Really what they are going to succeed in doing is continuing the decline of the United States as a global power relative to other countries

The sellout continues.

Well, except for the fact that the RIAA is controlled by four large multi-national firms. EMI is British, Universal is owned by Vivendi, a French company, the head of Warner music is Canadian and Sony BMG is about as multi-national as you'll find anywhere

Yet these foreigners have more access to "your" representatives than you do. WTF is the point of even going to the polls when our legislators are OWNED lock stock and barrel by foreigners?

No lobbyist from any corporation whose shares are available to ANY foreigner should have any access whatever to "my" representatives. "My" representative doesn't represent me, he represents foreign rich people.

And I'm supposed to respect the laws these bozos write? Sorry, bud, fuck your laws, I'll follow my conscience. The RIAA and its government stooges can go to hell. I'm no longer playing. Since I have no representataion, the only reason I see for respecting the law is their guns. The traitorous Democrats and Republicans have gotten the last vote they'll get from me until they swear off accepting contributions from my enemies. When we get respectable lawmakers writing respectable laws, I'll respect the law. Until then I shall not only ignore it, but I will encourage everyone else to as well.

We fought for independance from foreign overlords (ironically we celebrate it this Friday), only to let them sneak in and steal our country.

It's a sad day for America.

What do all men with power want? (-1, Redundant)

Anonymous Coward | more than 6 years ago | (#24016187)

The more you tighten your grip, RIAA, the more file sharers will slip through your fingers.

Re:At what point (1, Insightful)

Anonymous Coward | more than 6 years ago | (#24016245)

When we're quite literally slaves again, and owned by them.

Re:At what point (1)

jo42 (227475) | more than 6 years ago | (#24016443)

Welcome The Money Grubbing Corporate Overlords. Resistance Is Futile.

nevarrrr (1)

kalpol (714519) | more than 6 years ago | (#24016457)

The purpose of the RIAA is to maintain its usefulness to the member firms. There must always be progress, or at least the appearance that the association is making it worthwhile to be a member.

Re:At what point (0)

Anonymous Coward | more than 6 years ago | (#24016851)

They will not be satisfied, just like any other greedy entity out there. They will be working on gaining all ground they can, even if it means the world turns into a police state with IP thought police on every block.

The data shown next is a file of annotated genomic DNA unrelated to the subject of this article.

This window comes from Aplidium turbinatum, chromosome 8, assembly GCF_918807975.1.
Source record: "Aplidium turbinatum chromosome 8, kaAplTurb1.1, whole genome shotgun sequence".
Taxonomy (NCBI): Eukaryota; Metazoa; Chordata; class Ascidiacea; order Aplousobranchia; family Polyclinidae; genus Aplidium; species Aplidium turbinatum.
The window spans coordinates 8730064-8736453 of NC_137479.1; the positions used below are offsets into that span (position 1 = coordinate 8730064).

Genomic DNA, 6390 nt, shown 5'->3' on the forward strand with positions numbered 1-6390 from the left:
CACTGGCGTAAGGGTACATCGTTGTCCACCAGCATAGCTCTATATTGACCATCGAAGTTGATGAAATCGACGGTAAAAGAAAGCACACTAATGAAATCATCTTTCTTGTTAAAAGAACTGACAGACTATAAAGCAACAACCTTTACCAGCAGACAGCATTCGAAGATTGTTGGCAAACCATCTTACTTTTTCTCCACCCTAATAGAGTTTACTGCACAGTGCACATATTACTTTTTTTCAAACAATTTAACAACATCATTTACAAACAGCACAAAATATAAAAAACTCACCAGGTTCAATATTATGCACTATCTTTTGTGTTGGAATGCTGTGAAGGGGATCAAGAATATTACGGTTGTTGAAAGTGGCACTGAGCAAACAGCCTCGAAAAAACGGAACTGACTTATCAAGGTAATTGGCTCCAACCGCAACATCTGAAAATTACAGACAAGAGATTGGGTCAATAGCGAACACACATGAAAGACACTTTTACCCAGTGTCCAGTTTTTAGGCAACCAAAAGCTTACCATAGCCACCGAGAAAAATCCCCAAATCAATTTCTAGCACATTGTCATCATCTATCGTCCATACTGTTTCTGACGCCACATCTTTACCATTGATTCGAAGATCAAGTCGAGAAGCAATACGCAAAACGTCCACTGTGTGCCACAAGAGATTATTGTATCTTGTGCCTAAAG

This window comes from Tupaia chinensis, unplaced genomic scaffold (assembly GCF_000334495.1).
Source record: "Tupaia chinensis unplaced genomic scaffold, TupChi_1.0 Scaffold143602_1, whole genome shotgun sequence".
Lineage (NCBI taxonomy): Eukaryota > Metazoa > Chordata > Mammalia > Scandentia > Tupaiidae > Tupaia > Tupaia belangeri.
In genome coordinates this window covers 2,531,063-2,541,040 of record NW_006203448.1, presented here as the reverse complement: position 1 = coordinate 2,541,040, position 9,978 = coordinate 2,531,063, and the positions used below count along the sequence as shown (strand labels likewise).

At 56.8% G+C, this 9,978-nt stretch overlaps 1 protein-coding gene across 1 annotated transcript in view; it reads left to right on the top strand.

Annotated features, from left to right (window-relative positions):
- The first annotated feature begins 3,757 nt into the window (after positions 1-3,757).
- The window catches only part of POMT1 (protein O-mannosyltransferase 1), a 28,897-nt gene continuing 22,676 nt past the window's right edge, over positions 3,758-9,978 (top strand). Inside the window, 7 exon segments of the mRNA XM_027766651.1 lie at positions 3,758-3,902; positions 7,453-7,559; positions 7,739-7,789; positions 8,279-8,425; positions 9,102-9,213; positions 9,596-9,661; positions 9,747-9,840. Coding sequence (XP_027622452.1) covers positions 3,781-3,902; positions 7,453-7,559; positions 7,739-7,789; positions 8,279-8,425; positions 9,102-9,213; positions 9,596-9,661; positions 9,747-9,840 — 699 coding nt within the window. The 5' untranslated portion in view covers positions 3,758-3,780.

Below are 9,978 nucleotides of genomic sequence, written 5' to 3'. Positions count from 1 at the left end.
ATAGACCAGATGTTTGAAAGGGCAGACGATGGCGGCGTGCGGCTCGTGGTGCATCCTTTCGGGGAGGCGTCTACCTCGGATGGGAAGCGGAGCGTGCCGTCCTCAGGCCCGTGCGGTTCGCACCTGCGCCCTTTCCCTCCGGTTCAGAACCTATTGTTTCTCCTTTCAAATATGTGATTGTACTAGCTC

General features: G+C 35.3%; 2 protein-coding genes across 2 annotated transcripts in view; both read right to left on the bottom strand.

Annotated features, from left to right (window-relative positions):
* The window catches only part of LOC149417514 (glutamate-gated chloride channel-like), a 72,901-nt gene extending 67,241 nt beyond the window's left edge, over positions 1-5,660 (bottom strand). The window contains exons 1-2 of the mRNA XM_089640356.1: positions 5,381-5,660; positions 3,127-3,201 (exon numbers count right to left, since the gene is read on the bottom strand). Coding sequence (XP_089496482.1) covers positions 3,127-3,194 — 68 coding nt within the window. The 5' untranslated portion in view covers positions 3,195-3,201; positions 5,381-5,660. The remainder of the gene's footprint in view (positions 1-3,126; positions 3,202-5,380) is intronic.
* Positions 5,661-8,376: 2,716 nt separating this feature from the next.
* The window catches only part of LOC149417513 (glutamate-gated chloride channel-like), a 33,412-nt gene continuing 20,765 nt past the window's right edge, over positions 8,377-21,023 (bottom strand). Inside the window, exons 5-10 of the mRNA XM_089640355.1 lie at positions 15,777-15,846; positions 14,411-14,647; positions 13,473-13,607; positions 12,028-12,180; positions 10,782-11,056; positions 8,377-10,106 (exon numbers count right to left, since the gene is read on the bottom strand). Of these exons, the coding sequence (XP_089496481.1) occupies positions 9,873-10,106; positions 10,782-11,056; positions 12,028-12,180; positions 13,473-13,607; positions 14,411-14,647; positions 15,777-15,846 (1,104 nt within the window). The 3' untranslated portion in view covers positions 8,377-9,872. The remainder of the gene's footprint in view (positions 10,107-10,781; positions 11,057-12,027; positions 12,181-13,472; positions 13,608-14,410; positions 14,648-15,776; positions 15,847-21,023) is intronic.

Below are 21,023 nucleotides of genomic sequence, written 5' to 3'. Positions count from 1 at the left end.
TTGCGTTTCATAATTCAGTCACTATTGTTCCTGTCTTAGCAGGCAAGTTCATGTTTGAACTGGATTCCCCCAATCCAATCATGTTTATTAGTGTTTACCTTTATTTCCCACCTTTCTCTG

Re:At what point (2, Insightful)

sm62704 (957197) | more than 6 years ago | (#24016983)

At what point is enough heroin to satisfy a heroin junkie? At what point is enough crack to satisfy a crackhead? At what point is enough money to satisfy a billionaire?

There is no such thing as "enough" with any such addict.

Re:At what point (1)

b4upoo (166390) | more than 6 years ago | (#24016997)

I think it is time to fight back and to get nasty about it. Maybe we need to start deliberately doing every thing we can to crash these creeps into the junk pile. Perhaps we need to violate the heck out of the most sensitive and valuable software to a point where the entire industry is rocked to its core. Sometimes people can get really reasonable after they are mashed to a pulp.

What about when the **AA's are out of business? (4, Insightful)

fictionpuss (1136565) | more than 6 years ago | (#24015941)

We know their business model is fatally flawed, but the legislation they've bought will still be hanging around for years to come.

Re:What about when the **AA's are out of business? (0)

Anonymous Coward | more than 6 years ago | (#24016017)

they music and sell it to people who want to buy it. Whats a better business model that WORKS genius?

If its so shit, why do 99% of artists still sign to a record company?

Re:What about when the **AA's are out of business? (1)

woot account (886113) | more than 6 years ago | (#24016073)

Being signed to a record company doesn't necessarily mean being signed to an RIAA-member record company. I'd be very willing to bet than more than 1% of bands are signed to a non-RIAA record label.